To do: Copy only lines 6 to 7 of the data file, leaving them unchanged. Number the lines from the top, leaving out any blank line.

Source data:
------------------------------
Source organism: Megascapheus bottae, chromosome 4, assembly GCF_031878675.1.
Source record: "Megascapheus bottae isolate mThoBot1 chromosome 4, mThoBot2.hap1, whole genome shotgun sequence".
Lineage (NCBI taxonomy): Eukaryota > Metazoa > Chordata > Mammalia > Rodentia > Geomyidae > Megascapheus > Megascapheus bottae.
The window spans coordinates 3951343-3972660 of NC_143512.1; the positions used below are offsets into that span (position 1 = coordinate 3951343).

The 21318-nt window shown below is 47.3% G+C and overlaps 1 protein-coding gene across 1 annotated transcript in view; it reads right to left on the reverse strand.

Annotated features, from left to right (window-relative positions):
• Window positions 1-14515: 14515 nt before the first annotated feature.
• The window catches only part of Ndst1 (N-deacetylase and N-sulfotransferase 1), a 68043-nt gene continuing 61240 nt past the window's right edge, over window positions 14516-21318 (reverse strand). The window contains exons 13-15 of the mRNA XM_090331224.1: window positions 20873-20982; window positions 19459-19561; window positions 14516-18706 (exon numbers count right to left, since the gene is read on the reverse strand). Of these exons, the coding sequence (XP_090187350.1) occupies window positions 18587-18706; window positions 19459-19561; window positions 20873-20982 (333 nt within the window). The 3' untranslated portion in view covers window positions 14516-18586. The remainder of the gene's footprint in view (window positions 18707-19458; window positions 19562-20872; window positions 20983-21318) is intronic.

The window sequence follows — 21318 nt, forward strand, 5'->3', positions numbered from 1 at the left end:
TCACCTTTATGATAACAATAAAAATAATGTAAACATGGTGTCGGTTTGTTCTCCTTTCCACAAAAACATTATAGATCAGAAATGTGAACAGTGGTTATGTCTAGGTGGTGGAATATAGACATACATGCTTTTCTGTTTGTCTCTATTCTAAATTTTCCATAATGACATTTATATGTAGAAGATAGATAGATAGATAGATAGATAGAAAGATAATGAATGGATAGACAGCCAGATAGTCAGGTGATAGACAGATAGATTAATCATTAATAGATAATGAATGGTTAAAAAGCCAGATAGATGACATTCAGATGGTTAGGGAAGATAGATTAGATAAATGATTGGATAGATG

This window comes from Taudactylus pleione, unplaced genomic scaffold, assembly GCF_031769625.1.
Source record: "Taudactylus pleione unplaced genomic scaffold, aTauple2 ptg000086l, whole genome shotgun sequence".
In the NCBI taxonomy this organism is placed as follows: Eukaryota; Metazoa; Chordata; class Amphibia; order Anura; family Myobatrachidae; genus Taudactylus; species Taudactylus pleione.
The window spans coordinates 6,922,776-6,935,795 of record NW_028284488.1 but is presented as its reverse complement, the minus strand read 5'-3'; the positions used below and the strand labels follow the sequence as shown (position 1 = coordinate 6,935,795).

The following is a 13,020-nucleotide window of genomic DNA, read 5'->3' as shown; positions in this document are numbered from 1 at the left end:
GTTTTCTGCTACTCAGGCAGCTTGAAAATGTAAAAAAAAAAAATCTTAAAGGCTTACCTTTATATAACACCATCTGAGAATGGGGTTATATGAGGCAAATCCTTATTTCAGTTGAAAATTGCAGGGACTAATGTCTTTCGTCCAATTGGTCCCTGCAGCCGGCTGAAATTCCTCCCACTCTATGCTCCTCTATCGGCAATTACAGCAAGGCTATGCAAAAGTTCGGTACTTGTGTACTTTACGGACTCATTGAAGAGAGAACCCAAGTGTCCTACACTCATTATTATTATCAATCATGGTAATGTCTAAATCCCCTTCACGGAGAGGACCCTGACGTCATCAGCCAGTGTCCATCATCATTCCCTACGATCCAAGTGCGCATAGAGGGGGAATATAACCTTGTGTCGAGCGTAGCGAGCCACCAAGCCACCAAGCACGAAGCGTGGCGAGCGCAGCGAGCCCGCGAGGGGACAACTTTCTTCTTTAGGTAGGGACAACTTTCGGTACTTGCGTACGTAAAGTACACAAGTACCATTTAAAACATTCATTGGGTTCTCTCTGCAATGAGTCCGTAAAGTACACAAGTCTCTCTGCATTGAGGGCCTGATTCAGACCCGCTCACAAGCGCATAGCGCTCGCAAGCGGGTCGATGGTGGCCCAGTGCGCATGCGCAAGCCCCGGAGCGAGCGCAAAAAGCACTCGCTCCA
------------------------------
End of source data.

Annotated features, from left to right (window-relative positions):
• Window positions 1-14515: 14515 nt before the first annotated feature.